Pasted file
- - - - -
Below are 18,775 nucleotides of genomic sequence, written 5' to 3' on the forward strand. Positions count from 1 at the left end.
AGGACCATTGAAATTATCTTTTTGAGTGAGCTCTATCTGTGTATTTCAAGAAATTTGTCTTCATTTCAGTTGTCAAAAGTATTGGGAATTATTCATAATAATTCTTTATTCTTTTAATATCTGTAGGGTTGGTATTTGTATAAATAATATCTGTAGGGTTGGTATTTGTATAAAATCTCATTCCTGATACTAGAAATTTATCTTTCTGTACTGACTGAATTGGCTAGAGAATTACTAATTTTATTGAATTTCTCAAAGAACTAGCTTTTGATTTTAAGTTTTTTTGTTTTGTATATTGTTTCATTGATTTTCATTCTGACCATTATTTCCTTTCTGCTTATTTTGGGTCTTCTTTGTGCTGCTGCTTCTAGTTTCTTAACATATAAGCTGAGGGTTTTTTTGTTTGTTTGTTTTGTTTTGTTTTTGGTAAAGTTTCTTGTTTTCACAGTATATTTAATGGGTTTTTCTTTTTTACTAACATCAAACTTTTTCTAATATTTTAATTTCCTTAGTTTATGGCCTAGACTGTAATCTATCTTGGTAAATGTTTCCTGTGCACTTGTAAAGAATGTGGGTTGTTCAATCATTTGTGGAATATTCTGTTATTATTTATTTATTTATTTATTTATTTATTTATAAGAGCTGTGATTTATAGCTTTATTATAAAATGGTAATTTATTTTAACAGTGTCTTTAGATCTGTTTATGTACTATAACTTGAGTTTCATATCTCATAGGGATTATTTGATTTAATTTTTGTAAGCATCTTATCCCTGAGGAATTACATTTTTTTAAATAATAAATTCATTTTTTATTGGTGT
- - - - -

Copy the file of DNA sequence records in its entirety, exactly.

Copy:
Below are 18,775 nucleotides of genomic sequence, written 5' to 3' on the forward strand. Positions count from 1 at the left end.
AGGACCATTGAAATTATCTTTTTGAGTGAGCTCTATCTGTGTATTTCAAGAAATTTGTCTTCATTTCAGTTGTCAAAAGTATTGGGAATTATTCATAATAATTCTTTATTCTTTTAATATCTGTAGGGTTGGTATTTGTATAAATAATATCTGTAGGGTTGGTATTTGTATAAAATCTCATTCCTGATACTAGAAATTTATCTTTCTGTACTGACTGAATTGGCTAGAGAATTACTAATTTTATTGAATTTCTCAAAGAACTAGCTTTTGATTTTAAGTTTTTTTGTTTTGTATATTGTTTCATTGATTTTCATTCTGACCATTATTTCCTTTCTGCTTATTTTGGGTCTTCTTTGTGCTGCTGCTTCTAGTTTCTTAACATATAAGCTGAGGGTTTTTTTGTTTGTTTGTTTTGTTTTGTTTTTGGTAAAGTTTCTTGTTTTCACAGTATATTTAATGGGTTTTTCTTTTTTACTAACATCAAACTTTTTCTAATATTTTAATTTCCTTAGTTTATGGCCTAGACTGTAATCTATCTTGGTAAATGTTTCCTGTGCACTTGTAAAGAATGTGGGTTGTTCAATCATTTGTGGAATATTCTGTTATTATTTATTTATTTATTTATTTATTTATTTATAAGAGCTGTGATTTATAGCTTTATTATAAAATGGTAATTTATTTTAACAGTGTCTTTAGATCTGTTTATGTACTATAACTTGAGTTTCATATCTCATAGGGATTATTTGATTTAATTTTTGTAAGCATCTTATCCCTGAGGAATTACATTTTTTTAAATAATAAATTCATTTTTTATTGGTGT